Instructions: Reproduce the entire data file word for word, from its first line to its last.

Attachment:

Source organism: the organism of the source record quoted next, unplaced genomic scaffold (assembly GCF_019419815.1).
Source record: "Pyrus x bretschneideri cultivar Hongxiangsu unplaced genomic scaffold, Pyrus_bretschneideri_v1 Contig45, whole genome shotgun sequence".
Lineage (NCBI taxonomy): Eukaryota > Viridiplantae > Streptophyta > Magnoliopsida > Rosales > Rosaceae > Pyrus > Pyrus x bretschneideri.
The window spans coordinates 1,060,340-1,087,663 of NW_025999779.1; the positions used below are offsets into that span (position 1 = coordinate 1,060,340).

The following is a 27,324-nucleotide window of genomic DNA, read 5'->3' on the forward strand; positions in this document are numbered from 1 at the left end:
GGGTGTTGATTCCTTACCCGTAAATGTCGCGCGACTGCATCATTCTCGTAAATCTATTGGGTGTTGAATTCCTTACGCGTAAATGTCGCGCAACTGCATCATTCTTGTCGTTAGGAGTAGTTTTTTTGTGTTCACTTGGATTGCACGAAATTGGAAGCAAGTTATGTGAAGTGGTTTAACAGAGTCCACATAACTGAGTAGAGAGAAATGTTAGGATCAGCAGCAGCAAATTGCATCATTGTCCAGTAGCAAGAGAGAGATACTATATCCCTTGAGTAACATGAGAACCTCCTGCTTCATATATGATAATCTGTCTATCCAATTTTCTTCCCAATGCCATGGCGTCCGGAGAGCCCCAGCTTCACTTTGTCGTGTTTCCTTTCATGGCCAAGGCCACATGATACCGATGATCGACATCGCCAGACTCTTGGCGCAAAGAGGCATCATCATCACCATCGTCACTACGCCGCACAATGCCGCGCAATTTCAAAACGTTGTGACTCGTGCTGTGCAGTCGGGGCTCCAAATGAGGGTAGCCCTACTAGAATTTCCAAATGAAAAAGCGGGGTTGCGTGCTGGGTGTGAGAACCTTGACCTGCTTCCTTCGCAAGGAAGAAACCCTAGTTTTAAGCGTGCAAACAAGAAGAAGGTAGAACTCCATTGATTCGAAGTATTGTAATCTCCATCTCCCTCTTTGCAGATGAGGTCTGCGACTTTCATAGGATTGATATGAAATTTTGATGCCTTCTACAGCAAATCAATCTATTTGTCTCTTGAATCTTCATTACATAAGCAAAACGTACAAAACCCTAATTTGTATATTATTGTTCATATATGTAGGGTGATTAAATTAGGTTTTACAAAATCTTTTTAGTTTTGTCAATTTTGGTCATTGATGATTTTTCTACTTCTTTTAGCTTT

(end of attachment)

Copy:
Source organism: the organism of the source record quoted next, unplaced genomic scaffold (assembly GCF_019419815.1).
Source record: "Pyrus x bretschneideri cultivar Hongxiangsu unplaced genomic scaffold, Pyrus_bretschneideri_v1 Contig45, whole genome shotgun sequence".
Lineage (NCBI taxonomy): Eukaryota > Viridiplantae > Streptophyta > Magnoliopsida > Rosales > Rosaceae > Pyrus > Pyrus x bretschneideri.
The window spans coordinates 1,060,340-1,087,663 of NW_025999779.1; the positions used below are offsets into that span (position 1 = coordinate 1,060,340).

The following is a 27,324-nucleotide window of genomic DNA, read 5'->3' on the forward strand; positions in this document are numbered from 1 at the left end:
GGGTGTTGATTCCTTACCCGTAAATGTCGCGCGACTGCATCATTCTCGTAAATCTATTGGGTGTTGAATTCCTTACGCGTAAATGTCGCGCAACTGCATCATTCTTGTCGTTAGGAGTAGTTTTTTTGTGTTCACTTGGATTGCACGAAATTGGAAGCAAGTTATGTGAAGTGGTTTAACAGAGTCCACATAACTGAGTAGAGAGAAATGTTAGGATCAGCAGCAGCAAATTGCATCATTGTCCAGTAGCAAGAGAGAGATACTATATCCCTTGAGTAACATGAGAACCTCCTGCTTCATATATGATAATCTGTCTATCCAATTTTCTTCCCAATGCCATGGCGTCCGGAGAGCCCCAGCTTCACTTTGTCGTGTTTCCTTTCATGGCCAAGGCCACATGATACCGATGATCGACATCGCCAGACTCTTGGCGCAAAGAGGCATCATCATCACCATCGTCACTACGCCGCACAATGCCGCGCAATTTCAAAACGTTGTGACTCGTGCTGTGCAGTCGGGGCTCCAAATGAGGGTAGCCCTACTAGAATTTCCAAATGAAAAAGCGGGGTTGCGTGCTGGGTGTGAGAACCTTGACCTGCTTCCTTCGCAAGGAAGAAACCCTAGTTTTAAGCGTGCAAACAAGAAGAAGGTAGAACTCCATTGATTCGAAGTATTGTAATCTCCATCTCCCTCTTTGCAGATGAGGTCTGCGACTTTCATAGGATTGATATGAAATTTTGATGCCTTCTACAGCAAATCAATCTATTTGTCTCTTGAATCTTCATTACATAAGCAAAACGTACAAAACCCTAATTTGTATATTATTGTTCATATATGTAGGGTGATTAAATTAGGTTTTACAAAATCTTTTTAGTTTTGTCAATTTTGGTCATTGATGATTTTTCTACTTCTTTTAGCTTT